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              TopHat2: accurate alignment of transcriptomes in the presence of insertions, deletions and gene fusions

              TopHat is a popular spliced aligner for RNA-sequence (RNA-seq) experiments. In this paper, we describe TopHat2, which incorporates many significant enhancements to TopHat. TopHat2 can align reads of various lengths produced by the latest sequencing technologies, while allowing for variable-length indels with respect to the reference genome. In addition to de novo spliced alignment, TopHat2 can align reads across fusion breaks, which can occur after genomic translocations. TopHat2 combines the ability to identify novel splice sites with direct mapping to known transcripts, producing sensitive and accurate alignments, even for highly repetitive genomes or in the presence of pseudogenes. TopHat2 is available at http://ccb.jhu.edu/software/tophat.
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                Author and article information

                Affiliations
                [1 ]ISNI 0000 0001 2355 7002, GRID grid.4367.6, Department of Biology, , Washington University in St. Louis, ; St. Louis, MO 63130 USA
                [2 ]ISNI 0000 0001 2355 7002, GRID grid.4367.6, Department of Mechanical Engineering and Materials Science, , Washington University in St. Louis, ; St. Louis, MO 63130 USA
                [3 ]ISNI 0000 0001 2355 7002, GRID grid.4367.6, Department of Earth and Planetary Sciences, , Washington University in St. Louis, ; St. Louis, MO 63130 USA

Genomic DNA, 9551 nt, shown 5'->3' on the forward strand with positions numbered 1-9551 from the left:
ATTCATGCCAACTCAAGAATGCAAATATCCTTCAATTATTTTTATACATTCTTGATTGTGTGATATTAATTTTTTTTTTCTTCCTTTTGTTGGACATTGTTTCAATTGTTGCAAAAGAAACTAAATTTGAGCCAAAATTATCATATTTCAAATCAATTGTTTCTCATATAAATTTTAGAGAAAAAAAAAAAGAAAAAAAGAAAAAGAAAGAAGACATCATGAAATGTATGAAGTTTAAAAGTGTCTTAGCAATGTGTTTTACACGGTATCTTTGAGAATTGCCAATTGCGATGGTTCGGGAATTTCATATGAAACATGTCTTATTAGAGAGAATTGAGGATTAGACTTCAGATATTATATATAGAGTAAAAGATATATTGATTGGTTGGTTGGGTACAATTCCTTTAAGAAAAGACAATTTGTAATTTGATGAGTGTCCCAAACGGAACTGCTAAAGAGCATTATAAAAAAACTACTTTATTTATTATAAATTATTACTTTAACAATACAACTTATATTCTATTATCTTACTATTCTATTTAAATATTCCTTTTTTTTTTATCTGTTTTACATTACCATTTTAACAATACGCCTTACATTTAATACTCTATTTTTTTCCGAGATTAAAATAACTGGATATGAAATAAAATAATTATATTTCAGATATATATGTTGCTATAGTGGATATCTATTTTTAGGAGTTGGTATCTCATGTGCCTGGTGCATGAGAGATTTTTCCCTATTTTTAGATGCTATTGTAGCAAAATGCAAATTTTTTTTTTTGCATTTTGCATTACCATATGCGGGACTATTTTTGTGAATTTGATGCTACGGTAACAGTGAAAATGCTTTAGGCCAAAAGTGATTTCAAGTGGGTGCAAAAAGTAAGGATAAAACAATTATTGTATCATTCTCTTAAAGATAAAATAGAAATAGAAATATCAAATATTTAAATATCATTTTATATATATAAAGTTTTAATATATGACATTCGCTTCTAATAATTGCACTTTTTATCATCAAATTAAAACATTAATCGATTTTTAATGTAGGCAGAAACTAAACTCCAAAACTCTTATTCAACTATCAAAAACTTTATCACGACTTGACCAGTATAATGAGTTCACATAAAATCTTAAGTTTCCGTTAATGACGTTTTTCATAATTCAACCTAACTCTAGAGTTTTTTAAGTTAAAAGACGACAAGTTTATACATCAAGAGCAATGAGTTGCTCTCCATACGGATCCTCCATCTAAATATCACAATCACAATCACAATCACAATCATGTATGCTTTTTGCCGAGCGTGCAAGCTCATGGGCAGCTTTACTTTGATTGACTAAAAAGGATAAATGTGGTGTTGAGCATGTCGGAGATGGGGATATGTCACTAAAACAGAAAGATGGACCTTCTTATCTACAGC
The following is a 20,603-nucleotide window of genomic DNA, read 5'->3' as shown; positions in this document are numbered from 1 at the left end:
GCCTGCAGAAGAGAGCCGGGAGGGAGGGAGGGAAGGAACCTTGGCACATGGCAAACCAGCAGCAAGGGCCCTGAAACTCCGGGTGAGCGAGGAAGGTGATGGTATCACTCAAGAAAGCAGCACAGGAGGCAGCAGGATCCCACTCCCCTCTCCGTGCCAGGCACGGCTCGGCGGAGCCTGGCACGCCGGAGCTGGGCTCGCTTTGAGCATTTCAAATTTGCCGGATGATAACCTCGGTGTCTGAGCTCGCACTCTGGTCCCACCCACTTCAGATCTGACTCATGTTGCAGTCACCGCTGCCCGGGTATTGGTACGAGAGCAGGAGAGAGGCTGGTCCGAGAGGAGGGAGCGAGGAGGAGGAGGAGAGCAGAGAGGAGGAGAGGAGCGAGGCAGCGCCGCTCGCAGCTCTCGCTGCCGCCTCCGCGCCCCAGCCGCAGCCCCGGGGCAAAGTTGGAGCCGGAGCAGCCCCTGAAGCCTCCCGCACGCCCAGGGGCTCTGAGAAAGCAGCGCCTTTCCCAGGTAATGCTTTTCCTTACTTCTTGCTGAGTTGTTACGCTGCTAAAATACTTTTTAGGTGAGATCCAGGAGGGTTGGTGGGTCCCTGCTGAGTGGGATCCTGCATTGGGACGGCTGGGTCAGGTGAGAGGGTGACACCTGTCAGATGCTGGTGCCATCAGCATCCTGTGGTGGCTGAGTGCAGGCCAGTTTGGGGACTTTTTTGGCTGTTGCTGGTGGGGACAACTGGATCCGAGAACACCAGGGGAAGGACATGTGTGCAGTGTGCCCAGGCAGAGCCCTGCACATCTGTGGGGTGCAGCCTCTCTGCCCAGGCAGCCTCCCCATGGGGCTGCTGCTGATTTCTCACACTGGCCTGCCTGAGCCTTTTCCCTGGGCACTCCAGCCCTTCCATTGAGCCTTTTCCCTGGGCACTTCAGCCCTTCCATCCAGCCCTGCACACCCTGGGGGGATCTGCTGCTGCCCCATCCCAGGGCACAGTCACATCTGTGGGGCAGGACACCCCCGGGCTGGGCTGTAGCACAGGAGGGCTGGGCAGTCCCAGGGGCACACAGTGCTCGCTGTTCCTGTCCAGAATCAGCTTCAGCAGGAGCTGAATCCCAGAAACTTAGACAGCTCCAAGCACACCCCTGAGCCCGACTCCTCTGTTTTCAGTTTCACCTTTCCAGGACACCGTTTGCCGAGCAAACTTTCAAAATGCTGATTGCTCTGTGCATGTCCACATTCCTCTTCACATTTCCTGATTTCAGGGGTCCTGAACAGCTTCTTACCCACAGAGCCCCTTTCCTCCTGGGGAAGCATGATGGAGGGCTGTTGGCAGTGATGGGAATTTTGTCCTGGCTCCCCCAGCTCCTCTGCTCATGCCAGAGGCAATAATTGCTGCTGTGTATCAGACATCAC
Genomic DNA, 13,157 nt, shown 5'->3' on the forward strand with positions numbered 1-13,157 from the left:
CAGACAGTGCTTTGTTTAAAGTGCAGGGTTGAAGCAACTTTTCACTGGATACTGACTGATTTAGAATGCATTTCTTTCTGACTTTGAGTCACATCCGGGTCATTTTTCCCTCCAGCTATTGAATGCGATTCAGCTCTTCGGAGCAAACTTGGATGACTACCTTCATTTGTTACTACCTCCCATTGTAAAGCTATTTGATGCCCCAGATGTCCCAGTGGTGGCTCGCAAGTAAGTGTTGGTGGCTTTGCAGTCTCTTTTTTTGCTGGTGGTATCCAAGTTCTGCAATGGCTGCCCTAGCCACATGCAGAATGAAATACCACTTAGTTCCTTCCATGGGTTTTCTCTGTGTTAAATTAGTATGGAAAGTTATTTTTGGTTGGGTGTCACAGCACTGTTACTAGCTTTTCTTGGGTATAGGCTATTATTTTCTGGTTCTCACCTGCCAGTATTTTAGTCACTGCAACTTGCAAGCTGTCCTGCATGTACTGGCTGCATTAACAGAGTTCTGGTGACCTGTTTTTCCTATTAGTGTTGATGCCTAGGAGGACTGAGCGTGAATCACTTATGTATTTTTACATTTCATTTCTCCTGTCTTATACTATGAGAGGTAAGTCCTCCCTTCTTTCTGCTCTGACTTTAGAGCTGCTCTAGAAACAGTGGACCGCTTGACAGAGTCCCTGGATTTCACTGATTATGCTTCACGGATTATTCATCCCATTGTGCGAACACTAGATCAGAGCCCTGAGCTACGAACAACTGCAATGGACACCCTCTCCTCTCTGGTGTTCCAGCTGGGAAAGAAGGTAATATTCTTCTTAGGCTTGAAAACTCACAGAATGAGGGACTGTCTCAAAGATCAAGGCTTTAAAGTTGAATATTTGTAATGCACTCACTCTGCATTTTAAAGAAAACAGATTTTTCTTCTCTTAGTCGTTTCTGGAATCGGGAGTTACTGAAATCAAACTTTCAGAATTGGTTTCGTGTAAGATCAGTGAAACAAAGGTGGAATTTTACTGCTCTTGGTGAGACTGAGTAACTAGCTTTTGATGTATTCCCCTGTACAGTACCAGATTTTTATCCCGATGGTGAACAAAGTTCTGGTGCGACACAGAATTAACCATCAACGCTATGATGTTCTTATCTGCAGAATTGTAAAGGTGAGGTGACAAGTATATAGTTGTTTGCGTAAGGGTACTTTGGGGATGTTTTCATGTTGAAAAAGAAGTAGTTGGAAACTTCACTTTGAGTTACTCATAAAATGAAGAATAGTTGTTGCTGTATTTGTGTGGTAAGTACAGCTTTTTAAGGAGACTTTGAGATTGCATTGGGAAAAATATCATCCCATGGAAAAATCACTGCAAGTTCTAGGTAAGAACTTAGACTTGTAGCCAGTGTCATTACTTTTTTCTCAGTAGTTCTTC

[4 ]ISNI 0000 0001 2355 7002, GRID grid.4367.6, Institute of Materials Science Engineering, , Washington University in St. Louis, ; St. Louis, MO 63130 USA
                Contributors
                abose@wustl.edu
                Journal
                Nat Commun
                Nat Commun
                Nature Communications
                Nature Publishing Group UK (London )
                2041-1723
                22 March 2019
                22 March 2019
                2019
                : 10
                9377
                10.1038/s41467-019-09377-6
                6430793
                © The Author(s) 2019

                Open Access This article is licensed under a Creative Commons Attribution 4.0 International License, which permits use, sharing, adaptation, distribution and reproduction in any medium or format, as long as you give appropriate credit to the original author(s) and the source, provide a link to the Creative Commons license, and indicate if changes were made. The images or other third party material in this article are included in the article’s Creative Commons license, unless indicated otherwise in a credit line to the material. If material is not included in the article’s Creative Commons license and your intended use is not permitted by statutory regulation or exceeds the permitted use, you will need to obtain permission directly from the copyright holder. To view a copy of this license, visit http://creativecommons.org/licenses/by/4.0/.